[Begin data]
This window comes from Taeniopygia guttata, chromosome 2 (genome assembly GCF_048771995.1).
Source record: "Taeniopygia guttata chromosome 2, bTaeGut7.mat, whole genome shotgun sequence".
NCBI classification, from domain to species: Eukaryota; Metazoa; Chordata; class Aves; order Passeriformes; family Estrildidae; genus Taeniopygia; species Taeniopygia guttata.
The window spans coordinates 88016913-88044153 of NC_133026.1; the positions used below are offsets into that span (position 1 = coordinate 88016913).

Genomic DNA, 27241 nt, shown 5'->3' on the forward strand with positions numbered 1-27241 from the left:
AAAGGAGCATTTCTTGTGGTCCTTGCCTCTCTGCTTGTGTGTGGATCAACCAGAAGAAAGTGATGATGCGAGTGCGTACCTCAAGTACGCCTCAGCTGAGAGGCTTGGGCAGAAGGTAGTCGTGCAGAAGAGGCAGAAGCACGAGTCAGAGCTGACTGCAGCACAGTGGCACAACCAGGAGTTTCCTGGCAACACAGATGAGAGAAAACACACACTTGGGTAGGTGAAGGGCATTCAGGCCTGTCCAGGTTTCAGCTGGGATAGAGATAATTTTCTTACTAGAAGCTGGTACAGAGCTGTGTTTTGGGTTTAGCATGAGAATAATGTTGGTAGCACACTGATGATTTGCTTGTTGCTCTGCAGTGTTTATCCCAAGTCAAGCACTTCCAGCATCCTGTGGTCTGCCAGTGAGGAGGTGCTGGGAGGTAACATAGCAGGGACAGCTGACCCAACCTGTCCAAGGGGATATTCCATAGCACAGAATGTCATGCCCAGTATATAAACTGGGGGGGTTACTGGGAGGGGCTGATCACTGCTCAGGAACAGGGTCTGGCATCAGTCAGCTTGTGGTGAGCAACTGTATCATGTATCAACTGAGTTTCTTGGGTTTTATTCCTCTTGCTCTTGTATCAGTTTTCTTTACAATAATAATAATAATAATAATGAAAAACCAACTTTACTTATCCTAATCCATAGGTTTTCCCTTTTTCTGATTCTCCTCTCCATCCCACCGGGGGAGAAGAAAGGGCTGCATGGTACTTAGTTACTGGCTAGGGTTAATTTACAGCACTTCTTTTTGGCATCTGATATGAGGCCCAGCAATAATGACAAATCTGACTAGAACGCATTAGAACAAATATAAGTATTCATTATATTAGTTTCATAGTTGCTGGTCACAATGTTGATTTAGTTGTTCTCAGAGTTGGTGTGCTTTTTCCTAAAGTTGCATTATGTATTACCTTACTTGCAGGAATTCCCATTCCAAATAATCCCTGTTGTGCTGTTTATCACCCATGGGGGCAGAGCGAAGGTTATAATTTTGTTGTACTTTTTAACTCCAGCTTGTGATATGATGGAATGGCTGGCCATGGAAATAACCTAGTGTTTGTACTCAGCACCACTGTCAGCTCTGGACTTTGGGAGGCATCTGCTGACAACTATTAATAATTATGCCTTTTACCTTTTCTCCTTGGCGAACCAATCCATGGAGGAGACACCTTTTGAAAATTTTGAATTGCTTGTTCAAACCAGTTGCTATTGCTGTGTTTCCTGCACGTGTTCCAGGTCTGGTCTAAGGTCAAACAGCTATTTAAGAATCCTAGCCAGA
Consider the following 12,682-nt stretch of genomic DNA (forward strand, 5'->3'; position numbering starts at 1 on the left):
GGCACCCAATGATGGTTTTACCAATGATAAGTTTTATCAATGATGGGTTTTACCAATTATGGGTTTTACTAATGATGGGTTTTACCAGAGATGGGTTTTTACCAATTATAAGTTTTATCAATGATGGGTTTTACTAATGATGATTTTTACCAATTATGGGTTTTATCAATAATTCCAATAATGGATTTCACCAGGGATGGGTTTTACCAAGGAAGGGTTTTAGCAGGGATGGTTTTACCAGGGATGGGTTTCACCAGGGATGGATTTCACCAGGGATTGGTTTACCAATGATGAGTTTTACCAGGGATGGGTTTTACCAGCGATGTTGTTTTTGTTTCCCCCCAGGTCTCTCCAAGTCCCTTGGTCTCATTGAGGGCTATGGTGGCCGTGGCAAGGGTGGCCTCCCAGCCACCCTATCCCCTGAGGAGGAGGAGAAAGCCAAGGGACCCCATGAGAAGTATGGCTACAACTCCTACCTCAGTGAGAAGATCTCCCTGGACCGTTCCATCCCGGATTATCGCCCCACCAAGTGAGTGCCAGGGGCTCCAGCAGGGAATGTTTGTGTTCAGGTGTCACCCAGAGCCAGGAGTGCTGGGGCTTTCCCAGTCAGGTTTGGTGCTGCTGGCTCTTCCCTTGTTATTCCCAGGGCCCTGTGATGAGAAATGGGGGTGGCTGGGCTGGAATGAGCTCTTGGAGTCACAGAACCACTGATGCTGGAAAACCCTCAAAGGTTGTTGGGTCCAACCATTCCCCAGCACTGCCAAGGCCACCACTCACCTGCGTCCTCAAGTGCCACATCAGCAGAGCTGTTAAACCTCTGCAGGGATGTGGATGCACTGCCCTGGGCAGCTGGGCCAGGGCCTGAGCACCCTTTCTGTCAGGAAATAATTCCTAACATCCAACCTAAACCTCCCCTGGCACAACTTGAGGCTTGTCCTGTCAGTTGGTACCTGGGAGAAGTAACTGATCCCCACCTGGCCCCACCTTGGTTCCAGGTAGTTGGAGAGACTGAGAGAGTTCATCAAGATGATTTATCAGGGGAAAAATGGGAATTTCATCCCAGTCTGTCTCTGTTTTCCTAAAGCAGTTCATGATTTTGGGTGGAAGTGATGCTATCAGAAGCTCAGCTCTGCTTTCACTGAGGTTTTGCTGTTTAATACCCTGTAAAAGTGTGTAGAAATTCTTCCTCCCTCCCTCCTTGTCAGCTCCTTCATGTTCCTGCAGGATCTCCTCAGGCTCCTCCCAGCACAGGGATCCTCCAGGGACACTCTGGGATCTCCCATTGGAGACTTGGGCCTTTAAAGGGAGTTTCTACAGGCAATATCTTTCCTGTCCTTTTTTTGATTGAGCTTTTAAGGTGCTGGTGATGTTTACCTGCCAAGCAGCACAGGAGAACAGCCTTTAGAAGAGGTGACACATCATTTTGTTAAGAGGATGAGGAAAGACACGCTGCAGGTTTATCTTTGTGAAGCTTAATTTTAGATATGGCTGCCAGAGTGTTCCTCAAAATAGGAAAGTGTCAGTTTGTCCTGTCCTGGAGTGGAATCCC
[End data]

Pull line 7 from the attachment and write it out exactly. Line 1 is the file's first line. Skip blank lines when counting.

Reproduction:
Consider the following 12,682-nt stretch of genomic DNA (forward strand, 5'->3'; position numbering starts at 1 on the left):